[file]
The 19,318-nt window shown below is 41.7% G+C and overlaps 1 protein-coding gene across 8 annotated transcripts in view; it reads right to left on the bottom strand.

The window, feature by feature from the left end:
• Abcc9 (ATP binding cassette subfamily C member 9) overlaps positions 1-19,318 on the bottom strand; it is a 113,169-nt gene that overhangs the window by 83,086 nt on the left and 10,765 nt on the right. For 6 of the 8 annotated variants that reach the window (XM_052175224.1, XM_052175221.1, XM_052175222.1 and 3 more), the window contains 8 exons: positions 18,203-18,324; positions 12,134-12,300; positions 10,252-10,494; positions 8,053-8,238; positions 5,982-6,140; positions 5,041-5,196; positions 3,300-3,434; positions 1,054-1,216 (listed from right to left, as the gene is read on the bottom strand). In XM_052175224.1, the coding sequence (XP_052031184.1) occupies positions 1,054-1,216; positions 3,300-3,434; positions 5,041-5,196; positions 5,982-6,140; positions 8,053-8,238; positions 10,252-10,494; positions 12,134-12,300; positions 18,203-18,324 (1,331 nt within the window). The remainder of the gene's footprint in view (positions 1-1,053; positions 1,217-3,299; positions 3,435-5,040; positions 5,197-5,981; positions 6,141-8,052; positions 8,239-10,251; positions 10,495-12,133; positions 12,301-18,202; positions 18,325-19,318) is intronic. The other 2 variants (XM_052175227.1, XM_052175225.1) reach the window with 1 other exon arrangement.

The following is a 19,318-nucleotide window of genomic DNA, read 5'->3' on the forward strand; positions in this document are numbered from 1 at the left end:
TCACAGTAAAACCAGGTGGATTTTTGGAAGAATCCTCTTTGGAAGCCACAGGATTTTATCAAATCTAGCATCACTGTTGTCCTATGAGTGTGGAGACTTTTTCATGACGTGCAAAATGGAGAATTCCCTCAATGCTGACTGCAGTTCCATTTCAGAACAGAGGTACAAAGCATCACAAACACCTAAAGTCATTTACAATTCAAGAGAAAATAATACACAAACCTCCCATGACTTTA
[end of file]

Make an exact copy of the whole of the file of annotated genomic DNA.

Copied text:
The 19,318-nt window shown below is 41.7% G+C and overlaps 1 protein-coding gene across 8 annotated transcripts in view; it reads right to left on the bottom strand.

The window, feature by feature from the left end:
• Abcc9 (ATP binding cassette subfamily C member 9) overlaps positions 1-19,318 on the bottom strand; it is a 113,169-nt gene that overhangs the window by 83,086 nt on the left and 10,765 nt on the right. For 6 of the 8 annotated variants that reach the window (XM_052175224.1, XM_052175221.1, XM_052175222.1 and 3 more), the window contains 8 exons: positions 18,203-18,324; positions 12,134-12,300; positions 10,252-10,494; positions 8,053-8,238; positions 5,982-6,140; positions 5,041-5,196; positions 3,300-3,434; positions 1,054-1,216 (listed from right to left, as the gene is read on the bottom strand). In XM_052175224.1, the coding sequence (XP_052031184.1) occupies positions 1,054-1,216; positions 3,300-3,434; positions 5,041-5,196; positions 5,982-6,140; positions 8,053-8,238; positions 10,252-10,494; positions 12,134-12,300; positions 18,203-18,324 (1,331 nt within the window). The remainder of the gene's footprint in view (positions 1-1,053; positions 1,217-3,299; positions 3,435-5,040; positions 5,197-5,981; positions 6,141-8,052; positions 8,239-10,251; positions 10,495-12,133; positions 12,301-18,202; positions 18,325-19,318) is intronic. The other 2 variants (XM_052175227.1, XM_052175225.1) reach the window with 1 other exon arrangement.

The following is a 19,318-nucleotide window of genomic DNA, read 5'->3' on the forward strand; positions in this document are numbered from 1 at the left end:
TCACAGTAAAACCAGGTGGATTTTTGGAAGAATCCTCTTTGGAAGCCACAGGATTTTATCAAATCTAGCATCACTGTTGTCCTATGAGTGTGGAGACTTTTTCATGACGTGCAAAATGGAGAATTCCCTCAATGCTGACTGCAGTTCCATTTCAGAACAGAGGTACAAAGCATCACAAACACCTAAAGTCATTTACAATTCAAGAGAAAATAATACACAAACCTCCCATGACTTTA